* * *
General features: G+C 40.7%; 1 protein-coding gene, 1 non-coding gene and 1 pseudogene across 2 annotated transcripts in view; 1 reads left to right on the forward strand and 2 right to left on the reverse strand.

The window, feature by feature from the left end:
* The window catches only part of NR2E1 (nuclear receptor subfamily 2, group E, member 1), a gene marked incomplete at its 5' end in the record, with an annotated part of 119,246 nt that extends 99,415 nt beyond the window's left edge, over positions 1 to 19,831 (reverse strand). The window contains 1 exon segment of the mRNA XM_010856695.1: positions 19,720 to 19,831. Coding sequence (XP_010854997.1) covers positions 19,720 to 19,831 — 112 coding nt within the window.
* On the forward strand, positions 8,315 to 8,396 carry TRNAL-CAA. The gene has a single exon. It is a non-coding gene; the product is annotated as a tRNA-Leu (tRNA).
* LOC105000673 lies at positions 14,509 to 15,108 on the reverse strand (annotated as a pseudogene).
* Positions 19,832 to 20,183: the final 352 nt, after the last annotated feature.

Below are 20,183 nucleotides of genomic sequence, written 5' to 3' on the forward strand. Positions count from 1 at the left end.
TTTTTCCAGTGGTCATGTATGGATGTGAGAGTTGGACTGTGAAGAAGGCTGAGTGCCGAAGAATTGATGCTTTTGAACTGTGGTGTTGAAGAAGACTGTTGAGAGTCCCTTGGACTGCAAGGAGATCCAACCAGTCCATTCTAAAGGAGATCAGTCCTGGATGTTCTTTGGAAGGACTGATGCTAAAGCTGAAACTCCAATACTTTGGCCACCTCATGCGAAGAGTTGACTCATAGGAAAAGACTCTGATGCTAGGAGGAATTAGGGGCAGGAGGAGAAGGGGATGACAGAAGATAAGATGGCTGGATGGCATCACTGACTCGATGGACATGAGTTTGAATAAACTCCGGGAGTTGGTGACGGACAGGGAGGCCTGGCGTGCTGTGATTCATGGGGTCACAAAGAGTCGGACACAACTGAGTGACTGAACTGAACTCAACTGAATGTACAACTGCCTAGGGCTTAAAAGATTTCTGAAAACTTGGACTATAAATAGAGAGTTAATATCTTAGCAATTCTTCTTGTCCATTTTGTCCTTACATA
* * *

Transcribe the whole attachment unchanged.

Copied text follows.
General features: G+C 40.7%; 1 protein-coding gene, 1 non-coding gene and 1 pseudogene across 2 annotated transcripts in view; 1 reads left to right on the forward strand and 2 right to left on the reverse strand.

The window, feature by feature from the left end:
* The window catches only part of NR2E1 (nuclear receptor subfamily 2, group E, member 1), a gene marked incomplete at its 5' end in the record, with an annotated part of 119,246 nt that extends 99,415 nt beyond the window's left edge, over positions 1 to 19,831 (reverse strand). The window contains 1 exon segment of the mRNA XM_010856695.1: positions 19,720 to 19,831. Coding sequence (XP_010854997.1) covers positions 19,720 to 19,831 — 112 coding nt within the window.
* On the forward strand, positions 8,315 to 8,396 carry TRNAL-CAA. The gene has a single exon. It is a non-coding gene; the product is annotated as a tRNA-Leu (tRNA).
* LOC105000673 lies at positions 14,509 to 15,108 on the reverse strand (annotated as a pseudogene).
* Positions 19,832 to 20,183: the final 352 nt, after the last annotated feature.

Below are 20,183 nucleotides of genomic sequence, written 5' to 3' on the forward strand. Positions count from 1 at the left end.
TTTTTCCAGTGGTCATGTATGGATGTGAGAGTTGGACTGTGAAGAAGGCTGAGTGCCGAAGAATTGATGCTTTTGAACTGTGGTGTTGAAGAAGACTGTTGAGAGTCCCTTGGACTGCAAGGAGATCCAACCAGTCCATTCTAAAGGAGATCAGTCCTGGATGTTCTTTGGAAGGACTGATGCTAAAGCTGAAACTCCAATACTTTGGCCACCTCATGCGAAGAGTTGACTCATAGGAAAAGACTCTGATGCTAGGAGGAATTAGGGGCAGGAGGAGAAGGGGATGACAGAAGATAAGATGGCTGGATGGCATCACTGACTCGATGGACATGAGTTTGAATAAACTCCGGGAGTTGGTGACGGACAGGGAGGCCTGGCGTGCTGTGATTCATGGGGTCACAAAGAGTCGGACACAACTGAGTGACTGAACTGAACTCAACTGAATGTACAACTGCCTAGGGCTTAAAAGATTTCTGAAAACTTGGACTATAAATAGAGAGTTAATATCTTAGCAATTCTTCTTGTCCATTTTGTCCTTACATA